GREENVILLE – Jordyn Warren comes from a family of Navy veterans… both great grandmothers, both great grandfathers… grandfather a Marine… uncle in the Navy. She understands Memorial Day.
“They gave me the freedom to stand here and not worry about getting shot… we should appreciate them a lot more than we do,” she said following the Memorial Ceremony at Greenville Cemetery. Her sentiments were echoed earlier by an older gentleman on South Broadway prior to the start of the parade.
“When I was a kid in the country growing up,” Roger Mayer said, “We would come into town and the streets were lined up and down Broadway… I wish there were more people here.” He pointed to a man wearing a service T-shirt. “It is because of people like him we can do this,” he added.
In front of the Greenville Library the VFW Auxiliary parade trailer was setting up. As in years past, the Darke County Veterans van was there… the American Legion van was in line toward the front. The Greenville High School Band of Pride was in the parking lot across the street and emergency vehicles were ready to take their places.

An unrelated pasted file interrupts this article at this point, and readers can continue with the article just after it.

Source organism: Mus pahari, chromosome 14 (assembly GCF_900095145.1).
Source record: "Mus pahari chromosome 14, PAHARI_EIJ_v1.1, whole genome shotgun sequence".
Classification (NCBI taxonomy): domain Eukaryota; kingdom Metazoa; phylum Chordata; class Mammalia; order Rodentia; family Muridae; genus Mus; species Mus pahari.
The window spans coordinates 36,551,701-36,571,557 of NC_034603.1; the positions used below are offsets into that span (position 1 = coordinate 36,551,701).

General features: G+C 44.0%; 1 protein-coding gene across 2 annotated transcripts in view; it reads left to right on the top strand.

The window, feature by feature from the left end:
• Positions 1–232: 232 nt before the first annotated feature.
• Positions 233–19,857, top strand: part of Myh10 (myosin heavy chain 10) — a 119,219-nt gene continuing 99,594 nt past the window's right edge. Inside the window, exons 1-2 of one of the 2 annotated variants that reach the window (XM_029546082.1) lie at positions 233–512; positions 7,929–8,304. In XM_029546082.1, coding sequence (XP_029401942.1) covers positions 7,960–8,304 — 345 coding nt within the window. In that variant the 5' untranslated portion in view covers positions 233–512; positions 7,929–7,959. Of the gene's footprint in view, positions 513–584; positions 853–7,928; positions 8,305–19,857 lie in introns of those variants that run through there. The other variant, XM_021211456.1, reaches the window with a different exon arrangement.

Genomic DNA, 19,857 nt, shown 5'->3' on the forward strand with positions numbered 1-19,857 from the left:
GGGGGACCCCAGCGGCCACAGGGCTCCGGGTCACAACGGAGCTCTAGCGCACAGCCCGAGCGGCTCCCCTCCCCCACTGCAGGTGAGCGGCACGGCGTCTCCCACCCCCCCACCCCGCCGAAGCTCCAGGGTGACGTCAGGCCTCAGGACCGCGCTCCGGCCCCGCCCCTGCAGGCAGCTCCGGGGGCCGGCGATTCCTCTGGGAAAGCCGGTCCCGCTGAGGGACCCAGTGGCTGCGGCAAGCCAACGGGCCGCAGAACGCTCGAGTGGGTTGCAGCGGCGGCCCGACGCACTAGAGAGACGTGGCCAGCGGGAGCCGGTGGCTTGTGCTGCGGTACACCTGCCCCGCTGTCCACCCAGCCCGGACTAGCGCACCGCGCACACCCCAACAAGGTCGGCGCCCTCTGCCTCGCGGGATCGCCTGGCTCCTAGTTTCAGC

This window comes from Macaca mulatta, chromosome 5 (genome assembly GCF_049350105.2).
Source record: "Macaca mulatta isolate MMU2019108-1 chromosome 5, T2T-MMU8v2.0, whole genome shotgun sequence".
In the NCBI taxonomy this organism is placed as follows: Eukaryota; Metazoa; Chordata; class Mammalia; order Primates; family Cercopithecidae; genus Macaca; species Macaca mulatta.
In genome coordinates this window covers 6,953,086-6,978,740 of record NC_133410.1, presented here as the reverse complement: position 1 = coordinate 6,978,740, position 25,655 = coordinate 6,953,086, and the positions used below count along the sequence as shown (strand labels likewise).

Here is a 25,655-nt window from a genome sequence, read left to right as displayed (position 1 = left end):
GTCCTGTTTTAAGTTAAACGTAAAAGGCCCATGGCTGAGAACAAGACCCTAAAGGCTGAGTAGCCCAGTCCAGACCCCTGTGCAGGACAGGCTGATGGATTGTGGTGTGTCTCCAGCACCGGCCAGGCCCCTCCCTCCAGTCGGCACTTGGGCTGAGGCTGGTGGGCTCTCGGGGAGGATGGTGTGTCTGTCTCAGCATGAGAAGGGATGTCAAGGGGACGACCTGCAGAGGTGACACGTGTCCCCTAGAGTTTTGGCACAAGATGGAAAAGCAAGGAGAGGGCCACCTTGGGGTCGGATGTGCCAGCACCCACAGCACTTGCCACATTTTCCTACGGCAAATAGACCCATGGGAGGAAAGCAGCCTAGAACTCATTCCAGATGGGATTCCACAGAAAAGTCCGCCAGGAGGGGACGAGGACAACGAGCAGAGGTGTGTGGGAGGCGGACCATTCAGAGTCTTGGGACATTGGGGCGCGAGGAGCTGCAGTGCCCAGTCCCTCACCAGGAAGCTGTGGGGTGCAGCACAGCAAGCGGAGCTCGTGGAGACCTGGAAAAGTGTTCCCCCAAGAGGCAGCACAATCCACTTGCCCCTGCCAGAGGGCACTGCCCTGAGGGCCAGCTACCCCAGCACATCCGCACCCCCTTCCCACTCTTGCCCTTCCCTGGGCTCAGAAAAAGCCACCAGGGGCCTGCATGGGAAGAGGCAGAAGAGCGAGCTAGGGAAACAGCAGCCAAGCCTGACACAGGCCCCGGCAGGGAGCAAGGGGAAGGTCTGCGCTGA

As in years past the VFW Honor Guard was preparing to take the lead, followed by the GHS NJROTC. As in years past, veterans who paid the ultimate price were honored for their sacrifice on May 26. The 2014 Memorial Day event was not without its challenges. According to Greenville Mayor Mike Bowers the committee had been disbanded following the 2013 parade. He’d only found out about it a few weeks earlier. Bowers did the footwork and got it set up for 2014, earning the thanks of the Greenville City Council on May 20.
At exactly 1 p.m. the parade started, then stopped at the Darke County Courthouse for flowers to be placed at the memorial. The parade stopped again at the Greenville Creek Bridge. Those lost at sea were remembered and honored; then the parade moved to Greenville Cemetery for the Memorial Day service.
Assistant Darke County Prosecutor and Lt. Col. in the Ohio National Guard Jessie Green spoke to about 150 people about the “old soldier never dying but just fading away.” Wrong, he said. They do die… that is why we are here.
The Honor Guard saluted those lost and wreaths were laid at the monument to Darke County’s veterans. The Greenville Band performed; NJROTC’s Semantha McCann gave the Gettysburg Address.
Green thanked those who attended on behalf of those being honored.
Three ladies were on the parade route, as they were every year, thanking veterans for their service.